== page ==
In early March 2022, Claire Wickersham and Meghan Hendricksen successfully defended their UMass Boston gerontology doctoral dissertations. The two new PhDs faced the added challenge of researching and writing their dissertations during the COVID-19 pandemic. “Dissertations are inherently isolating, so you often feel lonely,” says Hendricksen. But with faculty and students sent home from campus in spring 2020, she and Wickersham missed even the opportunity to see fellow students in the gerontology offices. Instead, they got creative with online support groups. Wickersham even traveled to Chicago for a writing retreat with other PhD candidates who she met through a Facebook group.
Both women used the national Health and Retirement Study (HRS) for their research. Wickersham studied “The Role of Physical Activity and Gender as Moderators for the Relationship Between Insomnia and Depression.” Her central finding was that people with insomnia were twice as likely to experience depression two years later. She also determined that older women are at higher risk of depression, but older people who are physically active have lower risk. A proponent of physical exercise, she taught an online fitness class for the Gerontology Institute’s Osher Lifelong Learning Institute (OLLI) during her doctoral studies. “I started the class with my parents during COVID when gyms were closed,” Wickersham says. “It’s a mix of some meditation, light dumbbell work, balance, and stretching.” Many of her OLLI students told her they loved the convenience of taking the class virtually, saying they wouldn’t have had the energy to take the bus to campus to take the class.
Hendricksen studied “Perceived Discrimination and Health Outcomes in Older Adults.” She found that women and people of color who experienced discrimination—reporting that they felt they received poorer service from doctors and hospitals than others did—had poorer self-reported poorer health, and increased likelihood of heart attacks. “Health equity has always been an interest of mine,” she says. One drawback of using secondary data such as the HRS is that she couldn’t dig deeper into questions. Amongst people who experienced discrimination and showed poorer health outcomes, Hendricksen couldn’t tease out which aspect was the source of discrimination—gender, race, or weight, for example.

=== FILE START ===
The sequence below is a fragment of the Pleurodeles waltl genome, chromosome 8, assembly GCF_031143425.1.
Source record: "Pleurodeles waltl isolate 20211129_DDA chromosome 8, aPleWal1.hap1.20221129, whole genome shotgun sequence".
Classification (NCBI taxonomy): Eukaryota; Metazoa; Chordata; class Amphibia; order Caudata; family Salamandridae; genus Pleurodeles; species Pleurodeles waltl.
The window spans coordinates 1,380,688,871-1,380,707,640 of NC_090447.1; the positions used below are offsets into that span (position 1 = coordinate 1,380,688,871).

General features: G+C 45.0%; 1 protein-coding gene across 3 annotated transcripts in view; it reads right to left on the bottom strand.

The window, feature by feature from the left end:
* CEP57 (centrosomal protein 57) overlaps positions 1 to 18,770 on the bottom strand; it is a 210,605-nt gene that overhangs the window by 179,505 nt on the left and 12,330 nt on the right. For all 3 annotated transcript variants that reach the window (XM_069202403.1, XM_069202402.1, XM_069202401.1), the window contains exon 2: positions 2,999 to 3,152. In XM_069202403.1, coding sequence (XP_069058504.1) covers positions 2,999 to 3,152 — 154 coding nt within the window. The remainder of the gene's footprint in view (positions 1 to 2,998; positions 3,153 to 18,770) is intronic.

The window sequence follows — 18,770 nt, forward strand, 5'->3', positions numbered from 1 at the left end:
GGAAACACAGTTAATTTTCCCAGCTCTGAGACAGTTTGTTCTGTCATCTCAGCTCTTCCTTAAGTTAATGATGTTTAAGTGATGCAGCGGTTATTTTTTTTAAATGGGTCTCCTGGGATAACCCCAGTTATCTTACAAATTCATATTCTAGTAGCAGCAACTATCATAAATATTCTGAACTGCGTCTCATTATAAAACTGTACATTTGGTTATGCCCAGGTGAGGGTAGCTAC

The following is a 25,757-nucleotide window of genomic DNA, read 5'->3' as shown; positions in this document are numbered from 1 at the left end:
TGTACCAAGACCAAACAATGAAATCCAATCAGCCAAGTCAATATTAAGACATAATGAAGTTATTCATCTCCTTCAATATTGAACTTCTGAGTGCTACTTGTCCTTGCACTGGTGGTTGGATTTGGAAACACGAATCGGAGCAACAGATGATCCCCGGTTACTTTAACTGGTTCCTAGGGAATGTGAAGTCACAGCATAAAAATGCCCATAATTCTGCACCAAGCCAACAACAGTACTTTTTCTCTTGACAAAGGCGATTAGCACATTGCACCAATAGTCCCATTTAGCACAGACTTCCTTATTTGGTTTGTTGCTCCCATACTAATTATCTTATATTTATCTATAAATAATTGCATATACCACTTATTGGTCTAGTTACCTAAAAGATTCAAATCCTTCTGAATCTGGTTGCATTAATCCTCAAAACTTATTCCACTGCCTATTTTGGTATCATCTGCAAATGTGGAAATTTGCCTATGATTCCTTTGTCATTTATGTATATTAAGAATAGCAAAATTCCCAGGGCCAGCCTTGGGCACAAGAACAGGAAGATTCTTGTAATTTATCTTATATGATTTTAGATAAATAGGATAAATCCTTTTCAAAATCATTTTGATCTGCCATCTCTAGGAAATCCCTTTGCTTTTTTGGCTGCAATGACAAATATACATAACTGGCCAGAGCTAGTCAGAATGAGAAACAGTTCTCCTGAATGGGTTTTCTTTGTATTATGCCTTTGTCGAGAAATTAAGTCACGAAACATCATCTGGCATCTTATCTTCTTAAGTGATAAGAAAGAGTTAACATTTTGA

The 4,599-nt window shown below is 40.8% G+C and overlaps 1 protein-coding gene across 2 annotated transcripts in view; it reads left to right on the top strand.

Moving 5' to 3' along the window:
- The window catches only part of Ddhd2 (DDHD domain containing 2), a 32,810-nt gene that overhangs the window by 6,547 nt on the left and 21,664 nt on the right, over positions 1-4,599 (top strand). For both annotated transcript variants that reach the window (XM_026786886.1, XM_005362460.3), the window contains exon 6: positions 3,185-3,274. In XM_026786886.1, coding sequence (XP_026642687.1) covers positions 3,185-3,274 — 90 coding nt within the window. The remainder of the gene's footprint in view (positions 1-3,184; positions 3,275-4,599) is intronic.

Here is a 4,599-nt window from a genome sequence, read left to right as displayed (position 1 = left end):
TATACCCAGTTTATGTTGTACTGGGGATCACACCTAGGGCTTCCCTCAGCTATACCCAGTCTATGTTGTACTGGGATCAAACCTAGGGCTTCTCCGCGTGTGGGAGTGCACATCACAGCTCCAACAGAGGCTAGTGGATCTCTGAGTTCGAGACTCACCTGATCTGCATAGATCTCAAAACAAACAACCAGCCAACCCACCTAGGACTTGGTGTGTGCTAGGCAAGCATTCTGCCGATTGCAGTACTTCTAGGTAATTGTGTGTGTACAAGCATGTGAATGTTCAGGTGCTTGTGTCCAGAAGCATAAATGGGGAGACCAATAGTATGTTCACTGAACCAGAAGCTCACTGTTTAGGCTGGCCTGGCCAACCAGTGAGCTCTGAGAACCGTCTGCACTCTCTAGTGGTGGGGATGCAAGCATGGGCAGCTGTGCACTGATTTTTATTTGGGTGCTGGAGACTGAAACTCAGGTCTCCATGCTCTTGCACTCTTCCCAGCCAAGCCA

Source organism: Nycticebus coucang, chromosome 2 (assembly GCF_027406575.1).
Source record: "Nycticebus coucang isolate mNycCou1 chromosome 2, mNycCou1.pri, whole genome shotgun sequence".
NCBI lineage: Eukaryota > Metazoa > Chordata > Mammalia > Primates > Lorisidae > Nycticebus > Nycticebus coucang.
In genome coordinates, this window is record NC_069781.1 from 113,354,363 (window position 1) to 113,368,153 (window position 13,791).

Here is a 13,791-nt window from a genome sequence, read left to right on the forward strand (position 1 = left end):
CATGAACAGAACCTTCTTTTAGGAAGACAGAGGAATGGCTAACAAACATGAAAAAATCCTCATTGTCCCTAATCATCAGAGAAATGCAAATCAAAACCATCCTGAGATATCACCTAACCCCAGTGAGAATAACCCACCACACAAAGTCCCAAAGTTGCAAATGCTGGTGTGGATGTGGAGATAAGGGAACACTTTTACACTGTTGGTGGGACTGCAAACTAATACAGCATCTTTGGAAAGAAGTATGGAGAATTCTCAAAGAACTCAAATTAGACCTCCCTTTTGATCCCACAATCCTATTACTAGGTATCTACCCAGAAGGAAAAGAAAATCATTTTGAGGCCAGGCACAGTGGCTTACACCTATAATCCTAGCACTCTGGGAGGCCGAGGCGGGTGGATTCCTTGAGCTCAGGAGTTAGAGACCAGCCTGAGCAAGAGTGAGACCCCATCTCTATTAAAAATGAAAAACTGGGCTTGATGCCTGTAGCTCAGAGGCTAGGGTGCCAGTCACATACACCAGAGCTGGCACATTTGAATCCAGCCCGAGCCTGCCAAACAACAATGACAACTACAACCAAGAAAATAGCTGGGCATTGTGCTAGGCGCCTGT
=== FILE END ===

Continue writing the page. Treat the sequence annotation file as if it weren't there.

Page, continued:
Both women chose to pursue a gerontology doctorate because they want to make an impact on policies affecting older adults. “I decided to go into gerontology when I was volunteering in nursing homes and saw people being given the wrong medications,” Wickersham says. She is interviewing for jobs, hoping ideally to help a health technology startup with marketing to older adults.
“You go into the program really excited about the impact you can make,” says Hendricksen. “Narrowing down a research question into something that will be doable was a learning curve for me.” She worked full time throughout her dissertation as a project director for Hebrew SeniorLife. She recently wrapped up work on a National Institutes of Aging grant, a four-state qualitative study that involved data management and visiting nursing homes to interview staff and proxies of residents with advanced dementia. She hopes to continue doing research in an applied setting, bridging the worlds of academia and practical settings.
“Claire and Meghan, like many of our students, came into the doctoral program wanting to do something that would have an impact on policy,” says Kathrin Boerner, PhD, gerontology professor and graduate program director. “In their careers to date, both women were exposed to some on-the-ground shortcomings in the field and want to make things better. They leave our program well equipped with the tools to realize this vision. For us as faculty, it’s exciting to see. We have the privilege of supporting them and their impressive development over the course of the program. And then we watch proudly as they enter the field.”